By Laura Cipullo, Mom, RD, CDE and Laura Cipullo Whole Nutrition Services Team
I received this email last week, that sparked a conversation between me and my colleagues and ultimately a petitioning a new FED UP campaign that I want to share with you.
“Hi Laura ,
Hope you are well! I’m reaching out on behalf of FED UP, the film that explores the truth about the food industry in an effort to get people eating healthier. Executive Produced by Katie Couric and Laurie David, the film has been a resource and tool for parents, teachers, and student to learn the truth about real food.
I know you are very busy but I’m reaching out to you today, because I thought you and the Eating and Living Moderately community might be interested in joining our mission to bring Food Education to Schools. We’re 10 days into our 30 day campaign to raise the funds to be able to provide a Fed Up Education Kit to every school in America, at no cost to schools and teachers this fall.
It’s been shown that once children learn the truth about the food they’re eating, where it comes from, and how it affects their bodies, they’re likely to make better food choices. But kids and teachers need the facts first! Did you know there are over 56 names for sugar? And over 80% of products in the grocery store have added sugar!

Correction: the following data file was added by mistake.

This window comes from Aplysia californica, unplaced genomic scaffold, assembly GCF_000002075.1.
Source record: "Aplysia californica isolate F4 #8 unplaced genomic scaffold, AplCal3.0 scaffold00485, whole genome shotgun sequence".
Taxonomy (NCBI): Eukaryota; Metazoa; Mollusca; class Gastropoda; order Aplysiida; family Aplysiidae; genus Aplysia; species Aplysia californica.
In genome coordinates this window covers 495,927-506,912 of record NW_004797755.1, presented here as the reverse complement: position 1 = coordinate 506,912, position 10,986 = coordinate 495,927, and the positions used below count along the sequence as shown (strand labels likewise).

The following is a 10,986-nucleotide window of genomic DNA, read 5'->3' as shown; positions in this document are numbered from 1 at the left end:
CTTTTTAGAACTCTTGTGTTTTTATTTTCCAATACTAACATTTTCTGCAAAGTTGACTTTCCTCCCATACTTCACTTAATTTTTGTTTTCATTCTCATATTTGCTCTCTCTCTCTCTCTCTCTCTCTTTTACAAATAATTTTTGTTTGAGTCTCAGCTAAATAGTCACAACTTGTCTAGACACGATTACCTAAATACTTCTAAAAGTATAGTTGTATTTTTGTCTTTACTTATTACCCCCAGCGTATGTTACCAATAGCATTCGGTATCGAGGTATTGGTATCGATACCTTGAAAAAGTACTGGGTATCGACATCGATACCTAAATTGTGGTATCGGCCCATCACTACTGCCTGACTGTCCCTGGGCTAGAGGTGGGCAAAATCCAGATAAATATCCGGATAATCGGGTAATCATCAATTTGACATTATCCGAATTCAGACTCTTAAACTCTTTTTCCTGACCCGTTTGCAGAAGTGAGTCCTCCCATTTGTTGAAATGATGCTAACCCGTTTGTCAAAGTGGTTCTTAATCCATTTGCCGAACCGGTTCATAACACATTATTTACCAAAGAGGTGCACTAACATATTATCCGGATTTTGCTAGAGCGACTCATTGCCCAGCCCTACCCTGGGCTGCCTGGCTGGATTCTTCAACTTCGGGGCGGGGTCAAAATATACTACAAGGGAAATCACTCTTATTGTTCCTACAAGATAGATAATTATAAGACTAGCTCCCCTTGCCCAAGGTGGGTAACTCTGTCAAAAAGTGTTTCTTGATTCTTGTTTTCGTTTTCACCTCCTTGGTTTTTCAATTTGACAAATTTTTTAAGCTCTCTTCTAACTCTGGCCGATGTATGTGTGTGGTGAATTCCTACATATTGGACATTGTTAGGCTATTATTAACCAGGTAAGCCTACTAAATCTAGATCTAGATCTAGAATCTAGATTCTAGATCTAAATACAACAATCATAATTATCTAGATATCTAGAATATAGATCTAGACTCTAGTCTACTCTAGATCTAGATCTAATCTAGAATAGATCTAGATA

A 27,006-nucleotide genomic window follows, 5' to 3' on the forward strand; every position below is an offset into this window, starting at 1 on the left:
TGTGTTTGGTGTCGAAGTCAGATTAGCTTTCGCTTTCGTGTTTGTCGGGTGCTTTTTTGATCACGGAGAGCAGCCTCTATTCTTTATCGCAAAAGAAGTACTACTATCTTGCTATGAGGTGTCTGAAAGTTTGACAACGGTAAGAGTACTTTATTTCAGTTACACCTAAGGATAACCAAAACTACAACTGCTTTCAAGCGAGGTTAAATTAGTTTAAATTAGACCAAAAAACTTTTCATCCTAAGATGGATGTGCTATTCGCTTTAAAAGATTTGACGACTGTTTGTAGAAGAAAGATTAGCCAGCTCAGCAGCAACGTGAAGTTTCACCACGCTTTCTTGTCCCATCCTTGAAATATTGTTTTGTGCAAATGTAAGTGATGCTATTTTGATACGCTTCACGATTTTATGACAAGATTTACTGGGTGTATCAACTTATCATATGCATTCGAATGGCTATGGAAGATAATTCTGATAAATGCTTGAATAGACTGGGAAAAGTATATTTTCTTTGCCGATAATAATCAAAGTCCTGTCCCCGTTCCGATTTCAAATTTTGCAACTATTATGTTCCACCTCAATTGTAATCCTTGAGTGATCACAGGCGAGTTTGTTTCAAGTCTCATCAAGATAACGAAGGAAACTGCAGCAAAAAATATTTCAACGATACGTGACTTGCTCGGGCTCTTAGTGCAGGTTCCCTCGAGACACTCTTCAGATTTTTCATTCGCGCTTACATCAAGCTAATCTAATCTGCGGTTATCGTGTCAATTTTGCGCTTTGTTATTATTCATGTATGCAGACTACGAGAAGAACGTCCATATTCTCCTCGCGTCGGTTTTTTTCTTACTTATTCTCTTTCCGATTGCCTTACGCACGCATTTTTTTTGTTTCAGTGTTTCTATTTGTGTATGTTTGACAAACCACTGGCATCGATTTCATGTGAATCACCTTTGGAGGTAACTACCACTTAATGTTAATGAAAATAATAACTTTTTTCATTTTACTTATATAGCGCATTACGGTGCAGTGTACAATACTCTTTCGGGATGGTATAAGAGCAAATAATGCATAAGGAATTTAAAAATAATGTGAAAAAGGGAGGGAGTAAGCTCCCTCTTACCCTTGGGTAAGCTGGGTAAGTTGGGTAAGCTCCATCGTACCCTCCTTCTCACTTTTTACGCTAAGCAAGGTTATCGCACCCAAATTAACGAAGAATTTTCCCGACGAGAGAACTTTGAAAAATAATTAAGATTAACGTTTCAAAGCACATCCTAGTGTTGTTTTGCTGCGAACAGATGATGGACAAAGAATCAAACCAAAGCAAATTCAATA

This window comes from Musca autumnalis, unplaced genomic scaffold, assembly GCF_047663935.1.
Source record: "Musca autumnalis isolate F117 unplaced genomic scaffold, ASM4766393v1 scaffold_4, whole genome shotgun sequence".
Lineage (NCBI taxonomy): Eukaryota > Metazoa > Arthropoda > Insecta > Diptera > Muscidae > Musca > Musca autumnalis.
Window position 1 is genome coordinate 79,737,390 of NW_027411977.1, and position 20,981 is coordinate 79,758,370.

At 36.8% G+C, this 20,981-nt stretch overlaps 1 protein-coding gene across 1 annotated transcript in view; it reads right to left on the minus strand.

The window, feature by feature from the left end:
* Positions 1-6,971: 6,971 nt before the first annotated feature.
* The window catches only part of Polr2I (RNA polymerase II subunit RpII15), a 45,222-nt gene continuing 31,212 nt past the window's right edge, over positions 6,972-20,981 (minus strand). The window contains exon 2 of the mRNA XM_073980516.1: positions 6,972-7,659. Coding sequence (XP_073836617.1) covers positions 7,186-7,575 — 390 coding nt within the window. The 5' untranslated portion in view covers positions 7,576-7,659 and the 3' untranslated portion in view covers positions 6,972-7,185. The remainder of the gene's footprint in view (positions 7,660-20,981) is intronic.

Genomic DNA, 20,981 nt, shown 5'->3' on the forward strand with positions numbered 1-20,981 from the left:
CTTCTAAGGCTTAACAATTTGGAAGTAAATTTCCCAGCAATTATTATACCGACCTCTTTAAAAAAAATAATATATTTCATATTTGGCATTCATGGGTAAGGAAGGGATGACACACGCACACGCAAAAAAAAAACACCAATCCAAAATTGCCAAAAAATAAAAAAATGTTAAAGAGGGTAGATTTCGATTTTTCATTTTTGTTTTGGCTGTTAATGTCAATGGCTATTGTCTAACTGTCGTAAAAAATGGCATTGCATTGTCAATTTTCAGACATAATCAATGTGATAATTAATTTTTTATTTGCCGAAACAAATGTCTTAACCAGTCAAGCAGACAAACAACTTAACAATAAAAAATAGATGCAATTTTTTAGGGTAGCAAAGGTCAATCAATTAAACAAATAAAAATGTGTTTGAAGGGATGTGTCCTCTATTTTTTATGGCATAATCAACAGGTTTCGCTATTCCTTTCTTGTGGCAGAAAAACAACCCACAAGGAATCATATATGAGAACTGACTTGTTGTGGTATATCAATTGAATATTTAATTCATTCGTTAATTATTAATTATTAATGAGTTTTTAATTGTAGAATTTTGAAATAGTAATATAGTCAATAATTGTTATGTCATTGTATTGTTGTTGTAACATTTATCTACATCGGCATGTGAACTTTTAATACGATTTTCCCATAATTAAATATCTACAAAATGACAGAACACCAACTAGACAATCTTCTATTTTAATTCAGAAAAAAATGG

Our campaign is working to give teachers and schools the resources to empower our students. Check out the Fed Up Campaign here and social press kit with social media graphics and language.
Please let me know if you have any questions or need any additional information.
Thanks so much for your time. Please let me know if you have any questions.”
I immediately forwarded the email to some of my colleagues, with this message:
“I am sharing what was delivered to my email box. I think this is really a shame as this movie categorizes foods as good and bad and has children go in sugar free diets. The kids lose weight and end up gaining it back. So sad!”
My feelings and concern were widely shared and Jessica Kilbride, LMSW soon wrote back with this message:
“I drew up a petition, and would be happy to edit it in any way that anyone sees fit. I’m not sure how much of a difference these change.org petitions make, but hopefully it’ll do something. There are enough unhealthy attitudes about food and body in the entertainment world. It’s not necessary to bring this black-and-white thinking, however well-intentioned, into the classroom and I know I wouldn’t want my (hypothetical) children learning about nutrition through this approach.
Share this post among your friends and peers, to prevent our children from learning from this program that labels foods as “good or bad” and sets the stage for eating disorders and low self-esteem.